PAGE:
History of Tashichho Dzong

Tashichho Dzong or ‘fortress of the glorious religion’ – popularly known as Thimphu Dzong is one of the impressive attractions in Thimphu where houses the throne room and offices of Bhutanese King on the right side of the Wangchu River. According to some sources, the origin of the Tashichho Dzong was Dho-Ngen Dzong (Blue Stone Dzong) built in 1216 on the hilltop above Thimphu where you can see Dechen Phodrang today. The father of the Dzong was Lama Gyalwa Lhanangpa.

Tashichho Dzong - History of Tashichho Dzong
After years, the Do-Ngen Dzong was under control of Lama Phajo Drugom Shigpo who brought the Drukpa Kagyu lineage to the Bhutan Kingdom. In 1641, After acquiring the dzong from the descendants of Lama Phajo, the Shabdrung renamed the Dzong to Tashichho Dzong which is popularly known as Thimphu Dzong or ‘Fortress of the Glorious Religion’ today. The Shabdrung arranged the dzong to house both mons and civil officials; however, he found it was too small for both. Then, he decided to build another Dzong – a lower one, for the officials and only used the original Dzong for the monks. The 13th Druk Desi – Chhogyal Sherab Wangchuck (1744 – 1763) enlarged Tashichho Dzong so that it was able to accommodate both civil officials and monks.
It is said that the original Dzong was dramatically destroyed by fire in 1771 and was abandoned. The lower Dzong then suffered a fire in 1866 and another 2 times later. The central tower – the five-story building was damaged by the earthquake in 1897 and rebuilt in 1902. When King Jigme Dorji Wangchuck moved the capital city to Thimphu in 1962, he launched the 5-year plan to totally renovate and enlarge the Dzong. The Dzong used to house the original National Assembly. Recently, it is home to the secretariat, the offices & the throne room of the king, and the ministries of home affairs and finance.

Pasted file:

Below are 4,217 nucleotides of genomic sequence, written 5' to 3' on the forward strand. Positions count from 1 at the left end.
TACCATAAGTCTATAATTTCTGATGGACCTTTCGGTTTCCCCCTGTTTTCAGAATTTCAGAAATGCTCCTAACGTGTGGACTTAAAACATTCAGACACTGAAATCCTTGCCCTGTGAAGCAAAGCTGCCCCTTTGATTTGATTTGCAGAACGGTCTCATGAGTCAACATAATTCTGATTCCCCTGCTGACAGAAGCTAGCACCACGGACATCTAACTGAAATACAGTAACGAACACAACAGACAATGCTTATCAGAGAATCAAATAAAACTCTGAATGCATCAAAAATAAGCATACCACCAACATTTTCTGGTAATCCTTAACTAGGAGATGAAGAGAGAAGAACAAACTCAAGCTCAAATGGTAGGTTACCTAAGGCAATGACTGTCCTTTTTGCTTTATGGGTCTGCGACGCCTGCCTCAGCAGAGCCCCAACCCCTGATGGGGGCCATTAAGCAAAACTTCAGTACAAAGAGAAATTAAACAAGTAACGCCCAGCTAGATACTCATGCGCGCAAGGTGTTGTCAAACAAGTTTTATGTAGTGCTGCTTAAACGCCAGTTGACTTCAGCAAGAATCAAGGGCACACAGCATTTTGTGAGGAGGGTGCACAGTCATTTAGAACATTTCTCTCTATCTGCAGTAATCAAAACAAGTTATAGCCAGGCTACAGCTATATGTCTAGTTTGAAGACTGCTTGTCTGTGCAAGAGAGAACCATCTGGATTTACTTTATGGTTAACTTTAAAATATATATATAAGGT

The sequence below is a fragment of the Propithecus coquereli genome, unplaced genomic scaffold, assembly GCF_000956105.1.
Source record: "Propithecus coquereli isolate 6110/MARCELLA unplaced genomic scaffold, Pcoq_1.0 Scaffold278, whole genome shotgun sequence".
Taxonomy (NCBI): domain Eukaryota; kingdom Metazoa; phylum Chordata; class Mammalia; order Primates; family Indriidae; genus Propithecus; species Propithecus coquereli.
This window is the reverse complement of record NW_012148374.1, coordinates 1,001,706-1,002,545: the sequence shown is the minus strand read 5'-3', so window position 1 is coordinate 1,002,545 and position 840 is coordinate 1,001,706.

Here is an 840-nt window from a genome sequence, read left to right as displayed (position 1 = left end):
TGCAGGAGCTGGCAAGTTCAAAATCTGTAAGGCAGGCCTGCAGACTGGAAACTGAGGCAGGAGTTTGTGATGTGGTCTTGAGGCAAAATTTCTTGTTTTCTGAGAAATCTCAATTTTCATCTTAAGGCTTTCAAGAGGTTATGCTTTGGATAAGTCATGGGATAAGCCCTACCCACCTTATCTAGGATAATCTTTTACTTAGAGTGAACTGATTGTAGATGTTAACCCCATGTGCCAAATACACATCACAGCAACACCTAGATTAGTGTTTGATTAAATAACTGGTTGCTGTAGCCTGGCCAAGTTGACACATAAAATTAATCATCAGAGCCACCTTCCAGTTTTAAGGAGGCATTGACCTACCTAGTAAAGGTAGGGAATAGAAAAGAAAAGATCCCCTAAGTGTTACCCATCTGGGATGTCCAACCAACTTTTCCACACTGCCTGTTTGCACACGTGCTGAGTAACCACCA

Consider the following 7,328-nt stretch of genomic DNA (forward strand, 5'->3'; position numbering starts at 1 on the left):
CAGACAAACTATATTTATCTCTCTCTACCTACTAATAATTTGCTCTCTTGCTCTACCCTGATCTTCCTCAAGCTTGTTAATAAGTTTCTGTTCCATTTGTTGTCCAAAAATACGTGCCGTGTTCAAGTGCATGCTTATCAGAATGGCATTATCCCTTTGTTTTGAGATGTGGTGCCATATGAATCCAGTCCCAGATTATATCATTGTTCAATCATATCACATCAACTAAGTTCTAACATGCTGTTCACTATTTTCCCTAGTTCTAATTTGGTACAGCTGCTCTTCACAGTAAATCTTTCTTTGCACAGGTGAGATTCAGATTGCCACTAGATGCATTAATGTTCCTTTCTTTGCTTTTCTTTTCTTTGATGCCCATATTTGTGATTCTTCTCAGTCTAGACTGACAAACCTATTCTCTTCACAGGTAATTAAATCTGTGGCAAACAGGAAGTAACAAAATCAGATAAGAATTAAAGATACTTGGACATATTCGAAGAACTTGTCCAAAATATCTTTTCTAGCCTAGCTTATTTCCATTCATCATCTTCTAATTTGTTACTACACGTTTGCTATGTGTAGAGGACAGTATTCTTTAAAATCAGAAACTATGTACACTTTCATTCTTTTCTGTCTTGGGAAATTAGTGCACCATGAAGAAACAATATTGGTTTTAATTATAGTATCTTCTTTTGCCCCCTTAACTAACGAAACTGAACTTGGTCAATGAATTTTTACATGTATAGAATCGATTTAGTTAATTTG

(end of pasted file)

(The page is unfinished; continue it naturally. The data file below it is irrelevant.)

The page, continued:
tashichho dzong fortress
Unlike most of the other Dzongs, there are two main entrances in the Tashichho Dzong. One way leads to the administrative section to the south and another one (at the north) leads to the monastic quarter where festival and dances are performed. There is a good example of the traditional cantilever bridge below the Dzong. Also, there is a set of low buildings which is home to additional administrative offices in the south of the dzong and in the west, there is a small Ney Khan Lhakhang’s tower which is home to a Sakyamuni statue that is flanked by the Gyenden Jagpa Melen and Dorje Daktshen.

Tashichho Dzong – Timing and Entry Fee

You can visit Tashichho Dzong Monday – Sunday from 11 am to 4 pm. Remember that it will cost you INR 300 to enter this Thimphu attraction.